Will China Soon Claim the Western Pacific?

CommentaryIf communist China’s recent words and deeds reflect a calculated design and totalitarian intent, soon we will hear Beijing declare the entire western Pacific Ocean a sovereign Chinese sea, where Beijing rules—so-called international laws, treaties, and U.N. resolutions be damned. Defining terms helps expose Beijing’s strategic gamble, because it’s a gamble: It is unresolved and not a guaranteed outcome, though communist China would love to see frightened kowtows. Terminology: Among diplomats, “words” translates as political rhetoric, propaganda, narrative warfare, and other coercive verbal and psychological theatrics. “Deeds” for generals and admirals are physical military actions or the threat of military actions made by physically demonstrating military capabilities (posturing forces is a jargon term). Since February Beijing has upped the temperature of its violent verbal threats (hot words) and increased the number of risky military encounters along its east Asian coast (threatening deeds). In late February Russia invaded Ukraine. Coincidence? Maybe. However, China’s bullying statements and intimations during the recent Shangri-La Dialogue conference in Singapore (June 10–12) were particularly troubling. The annual conference bills itself as “Asia’s premier defense summit.” It’s a diplo-show, but it’s one that usually matters. 2022’s convocation mattered: It helped define choices—either communist Chinese lawlessness or a rules-based international order. Beijing’s most troubling propaganda claim, made in recent months to American diplomats and in the conference’s various diplomatic exchanges: the Taiwan Strait isn’t international water, it is a sovereign Chinese territorial water and international shipping can only pass through the strait with Beijing’s permission. This represents a dangerous change. Beijing consistently protests U.S. Navy freedom of navigation operations in the Taiwan Strait. However, according to U.S. diplomats, until now Beijing never specifically contested the legality of free international shipping transiting the Taiwan Strait. China has also indicated it is prepared to enforce its sovereign claim—presumably using its ever-growing navy and ever more powerful air force. In classic terminology Beijing has issued a casus belli—an act that could provoke war—for nations dependent on free and secure ocean trade. China’s political rhetoric and military actions vis-a-vis the Taiwan Strait follow its South China Sea (SCS) invasion script. In the 1990s, China began expanding its bases in the Paracel Islands and constructing artificial islands, especially in the Spratly Islands (near the Philippines). Eventually it topped these islands with runways capable of handling combat aircraft. In 2012, Beijing attempted to diplomatically and legally project power when it claimed control of 85 percent of the SCS’ nearly 2.2 million square miles. Chinese diplomats produced the Nine-Dash Line. The Line dips south hundreds of miles from China’s coast to near the island of Borneo, encroaching on territory belonging to the Philippines, Vietnam, Malaysia, and Brunei. In 2016, The Hague’s arbitration tribunal supported the Philippines’ accusation that China had intruded on Filipino territory by seizing islets and conducting illegal fishing operations. The U.N. declared communist China lawless. China ignored the verdict. So far China has paid no price for lawlessness. China’s “artificial island” goal circa 2020: deny the U.S. Navy access to the South China Sea and project power toward Singapore and the Strait of Malacca, which connects the Pacific and Indian Oceans. It’s 2022. Beijing didn’t make the 2020 goal but the boys in Beijing haven’t given up. China sees the Biden administration as weak and feckless. Given Hunter Biden’s corruption, it is not conspiracy theory to think Beijing has blackmail material on the Biden family. That noted, give Secretary of Defense Lloyd Austin credit for his frank comments in Singapore. “We’re seeing growing coercion from Beijing,” Austin said. “We’ve witnessed a steady increase in provocative and destabilizing military activity near Taiwan.” The “provocative” actions include air intercepts of American and Canadian flights monitoring North Korea. Taiwan has suffered increasing Chinese violations of its air defense zone. Moreover, China has announced increasing its nuclear arsenal. U.S. intelligence estimates China may have around 1,000 nuclear warheads by 2029. Views expressed in this article are the opinions of the author and do not necessarily reflect the views of The Epoch Times. Follow Austin Bay is a colonel (ret.) in the U.S. Army Reserve, author, syndicated columnist, and teacher of strategy and strategic theory at the University of Texas–Austin. His latest book is “Cocktails from Hell: Five Wars Shaping the 21st Century.”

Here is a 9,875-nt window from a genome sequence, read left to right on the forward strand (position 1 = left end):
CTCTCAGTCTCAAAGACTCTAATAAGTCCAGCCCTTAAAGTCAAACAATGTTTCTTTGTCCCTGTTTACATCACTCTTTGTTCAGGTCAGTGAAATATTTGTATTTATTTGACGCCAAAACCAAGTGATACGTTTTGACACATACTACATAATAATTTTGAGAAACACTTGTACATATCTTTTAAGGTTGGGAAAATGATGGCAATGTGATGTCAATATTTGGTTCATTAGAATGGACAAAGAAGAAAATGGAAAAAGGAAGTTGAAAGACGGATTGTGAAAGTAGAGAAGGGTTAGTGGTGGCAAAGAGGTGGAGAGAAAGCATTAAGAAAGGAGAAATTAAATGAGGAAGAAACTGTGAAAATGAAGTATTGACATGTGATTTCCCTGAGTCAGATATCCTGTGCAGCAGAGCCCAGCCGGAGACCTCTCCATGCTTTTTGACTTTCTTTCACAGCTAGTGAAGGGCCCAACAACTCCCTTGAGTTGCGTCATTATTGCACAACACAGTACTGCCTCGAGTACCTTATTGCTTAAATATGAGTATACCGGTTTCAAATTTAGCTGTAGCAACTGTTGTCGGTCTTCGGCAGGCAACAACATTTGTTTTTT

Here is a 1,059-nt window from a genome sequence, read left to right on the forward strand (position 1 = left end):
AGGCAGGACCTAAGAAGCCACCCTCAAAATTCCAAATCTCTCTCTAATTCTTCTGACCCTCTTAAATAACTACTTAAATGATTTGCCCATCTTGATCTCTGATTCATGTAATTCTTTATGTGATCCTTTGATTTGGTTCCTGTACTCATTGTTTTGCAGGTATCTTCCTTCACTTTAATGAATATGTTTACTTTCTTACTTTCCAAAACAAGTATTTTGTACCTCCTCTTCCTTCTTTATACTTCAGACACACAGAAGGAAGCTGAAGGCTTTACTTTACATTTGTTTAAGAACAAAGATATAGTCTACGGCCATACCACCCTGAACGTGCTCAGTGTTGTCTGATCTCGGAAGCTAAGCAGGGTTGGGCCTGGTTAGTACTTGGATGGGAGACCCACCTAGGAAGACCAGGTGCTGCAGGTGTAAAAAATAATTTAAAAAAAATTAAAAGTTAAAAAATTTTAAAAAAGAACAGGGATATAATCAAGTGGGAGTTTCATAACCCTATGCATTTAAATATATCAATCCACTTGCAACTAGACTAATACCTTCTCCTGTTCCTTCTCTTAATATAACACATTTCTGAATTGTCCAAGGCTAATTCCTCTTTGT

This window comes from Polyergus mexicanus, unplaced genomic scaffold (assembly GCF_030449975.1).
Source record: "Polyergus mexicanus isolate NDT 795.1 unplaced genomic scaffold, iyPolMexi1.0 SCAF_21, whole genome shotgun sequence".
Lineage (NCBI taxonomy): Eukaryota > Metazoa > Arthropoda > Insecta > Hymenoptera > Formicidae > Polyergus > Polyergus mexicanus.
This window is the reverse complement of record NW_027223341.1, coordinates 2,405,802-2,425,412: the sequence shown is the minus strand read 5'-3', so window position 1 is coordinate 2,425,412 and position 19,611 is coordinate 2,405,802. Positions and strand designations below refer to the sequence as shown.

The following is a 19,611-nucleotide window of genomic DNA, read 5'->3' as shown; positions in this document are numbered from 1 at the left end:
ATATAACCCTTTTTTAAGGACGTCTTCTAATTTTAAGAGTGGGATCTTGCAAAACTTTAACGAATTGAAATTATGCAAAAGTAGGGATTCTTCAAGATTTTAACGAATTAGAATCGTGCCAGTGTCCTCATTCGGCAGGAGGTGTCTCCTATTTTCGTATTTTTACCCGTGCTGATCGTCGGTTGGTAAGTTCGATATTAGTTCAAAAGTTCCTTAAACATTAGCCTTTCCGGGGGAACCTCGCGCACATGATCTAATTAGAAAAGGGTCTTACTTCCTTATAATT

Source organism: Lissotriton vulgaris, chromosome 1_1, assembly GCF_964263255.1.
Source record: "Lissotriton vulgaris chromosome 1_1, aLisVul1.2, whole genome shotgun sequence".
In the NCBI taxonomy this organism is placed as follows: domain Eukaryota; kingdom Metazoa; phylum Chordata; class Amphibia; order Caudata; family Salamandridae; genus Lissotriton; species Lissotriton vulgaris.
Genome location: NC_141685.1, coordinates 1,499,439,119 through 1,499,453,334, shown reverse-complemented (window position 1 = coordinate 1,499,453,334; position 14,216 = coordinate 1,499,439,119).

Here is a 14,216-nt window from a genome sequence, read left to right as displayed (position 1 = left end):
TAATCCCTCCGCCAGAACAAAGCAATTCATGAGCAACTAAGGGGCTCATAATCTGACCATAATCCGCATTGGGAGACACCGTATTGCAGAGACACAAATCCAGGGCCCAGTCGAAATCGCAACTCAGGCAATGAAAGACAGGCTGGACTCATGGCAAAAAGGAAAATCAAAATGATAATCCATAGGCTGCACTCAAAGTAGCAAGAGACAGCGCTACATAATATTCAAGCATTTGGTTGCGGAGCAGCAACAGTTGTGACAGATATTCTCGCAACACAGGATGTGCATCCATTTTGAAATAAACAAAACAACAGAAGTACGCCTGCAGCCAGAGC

Will China Soon Claim the Western Pacific?